24) If the Committee finds the Member is in breach of the Respect Policy and of paragraph 16 of the Code of Conduct, it may recommend an appropriate sanction in its report. This could be that the Member make an apology to the House or to the complainant, either in writing or in person, or repay any costs involved; or that the House should withhold the Member's salary or suspend him or her. In the most exceptional cases the Committee could recommend the expulsion of the Member. Significant sanctions such as suspension would be imposed by the House, on a debatable motion.

(iii) Publication of the Committee's Report about a complaint

25) The Clerk of the Committee will inform the Member and the complainant when the Committee has decided to publish a report, and will make available to each of them an embargoed copy of that an hour before publication. The Committee's report will include recommendations for any sanctions. There is no appeal against the conclusions of the Committee.

26) The Committee will normally append to its own report a summary of the Commissioner's memorandum setting out the relevant facts and conclusions. The Committee will not publish the Commissioner's full memorandum, or the evidence received by the Commissioner.

27) The Committee will normally be sympathetic to requests for the deletion of confidential and personal information which is not relevant to the resolution of the investigation.

(iv) Consideration by the House of Commons

28) The House must debate and approve any sanction. The relevant Whips will normally inform the Member, and the Clerk of the Committee will normally inform the complainant, of the timing of the debate before any formal announcement is made.

Appendix 1: Guidance for complainants

Members of staff considering making a complaint under these procedures are advised to familiarise themselves with the whole policy, and in particular the section on confidentiality. The following additional information may be helpful.

1) A member of staff of the House of Commons who wants to make a complaint against an MP because of bullying or harassment should follow the Respect policy agreed by the House and the procedures which it contains. Early intervention is often the most effective way of resolving issues of bullying and harassment and most cases will be resolved when they are first raised. If this cannot be done informally, procedures set out in the Staff Handbook will enable managers to work with those involved to come to a satisfactory conclusion. The complainant may either appeal to the Senior Responsible Owner (SRO) or complain to the Commissioner but may not do both.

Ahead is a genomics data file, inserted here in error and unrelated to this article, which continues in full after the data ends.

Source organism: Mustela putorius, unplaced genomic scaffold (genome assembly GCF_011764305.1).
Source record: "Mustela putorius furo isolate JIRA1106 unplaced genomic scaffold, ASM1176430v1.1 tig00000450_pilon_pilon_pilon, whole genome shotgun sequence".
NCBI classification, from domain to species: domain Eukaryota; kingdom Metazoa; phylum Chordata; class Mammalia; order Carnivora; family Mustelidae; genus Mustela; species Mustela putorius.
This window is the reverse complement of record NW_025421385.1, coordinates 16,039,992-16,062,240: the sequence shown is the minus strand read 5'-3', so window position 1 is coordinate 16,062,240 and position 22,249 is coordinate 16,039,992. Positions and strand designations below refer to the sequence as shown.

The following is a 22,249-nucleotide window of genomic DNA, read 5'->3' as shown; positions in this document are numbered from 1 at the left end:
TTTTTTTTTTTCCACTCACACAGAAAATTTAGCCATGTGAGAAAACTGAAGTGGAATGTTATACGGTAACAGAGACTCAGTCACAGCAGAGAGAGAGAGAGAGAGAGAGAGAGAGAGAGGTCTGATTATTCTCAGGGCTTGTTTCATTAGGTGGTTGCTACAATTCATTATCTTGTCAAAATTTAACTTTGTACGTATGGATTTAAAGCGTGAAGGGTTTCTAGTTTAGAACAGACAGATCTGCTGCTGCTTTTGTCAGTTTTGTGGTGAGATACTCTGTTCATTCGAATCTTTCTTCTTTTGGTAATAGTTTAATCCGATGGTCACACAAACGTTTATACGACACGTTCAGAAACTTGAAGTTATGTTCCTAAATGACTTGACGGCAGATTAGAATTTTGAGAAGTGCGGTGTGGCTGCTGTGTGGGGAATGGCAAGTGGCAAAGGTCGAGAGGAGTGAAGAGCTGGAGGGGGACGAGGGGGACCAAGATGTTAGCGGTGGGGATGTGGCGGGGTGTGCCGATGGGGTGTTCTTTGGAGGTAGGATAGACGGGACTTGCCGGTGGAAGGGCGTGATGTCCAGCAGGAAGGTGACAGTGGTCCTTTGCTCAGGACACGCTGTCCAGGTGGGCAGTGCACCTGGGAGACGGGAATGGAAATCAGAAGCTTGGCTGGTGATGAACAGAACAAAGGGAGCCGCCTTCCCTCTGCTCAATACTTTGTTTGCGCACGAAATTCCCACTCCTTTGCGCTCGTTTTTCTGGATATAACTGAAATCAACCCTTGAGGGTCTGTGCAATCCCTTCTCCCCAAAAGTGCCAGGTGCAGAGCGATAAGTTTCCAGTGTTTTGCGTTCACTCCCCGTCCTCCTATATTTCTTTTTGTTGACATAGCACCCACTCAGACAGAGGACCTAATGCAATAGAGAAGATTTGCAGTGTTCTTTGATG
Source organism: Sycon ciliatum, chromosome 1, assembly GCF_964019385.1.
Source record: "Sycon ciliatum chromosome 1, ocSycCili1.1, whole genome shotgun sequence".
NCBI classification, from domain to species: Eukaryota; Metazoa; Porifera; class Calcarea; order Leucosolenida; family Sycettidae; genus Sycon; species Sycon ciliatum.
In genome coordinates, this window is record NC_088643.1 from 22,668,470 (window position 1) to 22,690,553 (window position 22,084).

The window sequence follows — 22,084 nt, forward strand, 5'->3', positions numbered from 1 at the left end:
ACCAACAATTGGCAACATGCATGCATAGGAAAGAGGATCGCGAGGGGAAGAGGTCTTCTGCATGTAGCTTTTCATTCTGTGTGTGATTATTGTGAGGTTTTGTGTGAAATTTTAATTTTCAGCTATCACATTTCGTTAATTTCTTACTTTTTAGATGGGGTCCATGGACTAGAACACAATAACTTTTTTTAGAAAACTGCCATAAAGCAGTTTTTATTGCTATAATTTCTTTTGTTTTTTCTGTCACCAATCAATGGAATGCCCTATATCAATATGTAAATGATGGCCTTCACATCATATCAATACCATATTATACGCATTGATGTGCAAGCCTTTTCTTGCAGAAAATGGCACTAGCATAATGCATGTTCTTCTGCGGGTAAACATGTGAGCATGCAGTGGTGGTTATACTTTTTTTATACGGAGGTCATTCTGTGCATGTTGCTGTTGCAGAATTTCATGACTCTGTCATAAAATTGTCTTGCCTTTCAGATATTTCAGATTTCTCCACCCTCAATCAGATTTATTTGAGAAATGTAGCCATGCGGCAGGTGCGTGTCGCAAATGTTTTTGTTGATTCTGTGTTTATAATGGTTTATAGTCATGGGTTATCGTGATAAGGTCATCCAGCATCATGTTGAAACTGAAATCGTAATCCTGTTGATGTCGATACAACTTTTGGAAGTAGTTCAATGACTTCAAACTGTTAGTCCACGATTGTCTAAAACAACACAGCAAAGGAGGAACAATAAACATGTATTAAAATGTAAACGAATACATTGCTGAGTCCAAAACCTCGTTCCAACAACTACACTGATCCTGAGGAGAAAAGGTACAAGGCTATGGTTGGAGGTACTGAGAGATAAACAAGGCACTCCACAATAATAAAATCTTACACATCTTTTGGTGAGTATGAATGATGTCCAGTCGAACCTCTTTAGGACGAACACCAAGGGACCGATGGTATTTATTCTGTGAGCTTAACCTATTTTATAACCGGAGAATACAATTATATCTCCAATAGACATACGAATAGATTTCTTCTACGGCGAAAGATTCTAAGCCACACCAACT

2) Any complaint to the Parliamentary Commissioner for Standards must:

·  be submitted in writing and signed by the individual concerned. If a complainant is not able to submit his or her complaint in writing for any reason the Commissioner will seek to make suitable arrangements to help them make their complaint.

·  give full details of the events which gave rise to the original complaint, what has happened since then and the management response, and set out the reasons for the dissatisfaction of the complainant with that response. Any relevant evidence, such as correspondence or witness statements, should be appended.

3) If, exceptionally, the Commissioner accepts a complaint from someone other than the staff member whose rights under the Respect Policy have allegedly been breached, the Commissioner may take evidence from that person as well as the complainant.

4) As part of the investigative process, the Commissioner may inquire into any of the matters raised by the complainant, including the original allegations and any relevant events after that date.

5) If the Commissioner concludes at the end of an investigation that the case requires no further action, he or she will inform the Member, the complainant and any witnesses as well as the SRO.

6) If the Commissioner submits a formal memorandum to the Committee, he or she will send the Member and the complainant a factual summary for approval before that memorandum is completed. The Commissioner will also inform both the Member and the complainant when the formal memorandum is submitted. Paragraphs 19 to 28 of this procedural note give further detail of the process which will be followed when the Commissioner submits a formal memorandum.

7) The Committee Clerk will send a copy of the Commissioner's memorandum to both the Member and the complainant before the Committee considers it. The Clerk will also inform the Member before any Report by the Committee is published, and will normally inform the complainant in advance when the House is to consider any recommendations by the Committee.

Appendix 2: Guidance for Members who are the subject of a complaint